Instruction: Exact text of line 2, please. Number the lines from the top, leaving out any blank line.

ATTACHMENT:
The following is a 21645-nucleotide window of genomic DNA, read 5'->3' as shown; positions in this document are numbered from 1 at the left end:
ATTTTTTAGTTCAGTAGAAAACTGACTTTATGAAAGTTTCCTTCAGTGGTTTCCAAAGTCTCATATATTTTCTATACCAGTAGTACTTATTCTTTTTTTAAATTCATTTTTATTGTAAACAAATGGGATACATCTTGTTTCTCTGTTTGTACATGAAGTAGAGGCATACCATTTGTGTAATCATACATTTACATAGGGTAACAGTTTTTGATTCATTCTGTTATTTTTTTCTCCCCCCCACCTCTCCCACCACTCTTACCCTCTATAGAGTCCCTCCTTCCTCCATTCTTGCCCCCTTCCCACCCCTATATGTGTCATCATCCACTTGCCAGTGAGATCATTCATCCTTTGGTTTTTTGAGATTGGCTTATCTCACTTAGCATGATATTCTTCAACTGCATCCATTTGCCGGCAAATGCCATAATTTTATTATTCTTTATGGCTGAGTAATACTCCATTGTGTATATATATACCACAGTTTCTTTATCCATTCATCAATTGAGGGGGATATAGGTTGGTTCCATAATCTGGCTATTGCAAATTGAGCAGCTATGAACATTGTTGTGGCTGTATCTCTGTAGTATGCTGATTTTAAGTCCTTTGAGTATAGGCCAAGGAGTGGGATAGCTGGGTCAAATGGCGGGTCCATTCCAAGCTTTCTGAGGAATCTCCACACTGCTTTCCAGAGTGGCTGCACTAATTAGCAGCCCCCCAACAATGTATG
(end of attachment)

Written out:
ATTTTTTAGTTCAGTAGAAAACTGACTTTATGAAAGTTTCCTTCAGTGGTTTCCAAAGTCTCATATATTTTCTATACCAGTAGTACTTATTCTTTTTTTAAATTCATTTTTATTGTAAACAAATGGGATACATCTTGTTTCTCTGTTTGTACATGAAGTAGAGGCATACCATTTGTGTAATCATACATTTACATAGGGTAACAGTTTTTGATTCATTCTGTTATTTTTTTCTCCCCCCCACCTCTCCCACCACTCTTACCCTCTATAGAGTCCCTCCTTCCTCCATTCTTGCCCCCTTCCCACCCCTATATGTGTCATCATCCACTTGCCAGTGAGATCATTCATCCTTTGGTTTTTTGAGATTGGCTTATCTCACTTAGCATGATATTCTTCAACTGCATCCATTTGCCGGCAAATGCCATAATTTTATTATTCTTTATGGCTGAGTAATACTCCATTGTGTATATATATACCACAGTTTCTTTATCCATTCATCAATTGAGGGGGATATAGGTTGGTTCCATAATCTGGCTATTGCAAATTGAGCAGCTATGAACATTGTTGTGGCTGTATCTCTGTAGTATGCTGATTTTAAGTCCTTTGAGTATAGGCCAAGGAGTGGGATAGCTGGGTCAAATGGCGGGTCCATTCCAAGCTTTCTGAGGAATCTCCACACTGCTTTCCAGAGTGGCTGCACTAATTAGCAGCCCCCCAACAATGTATG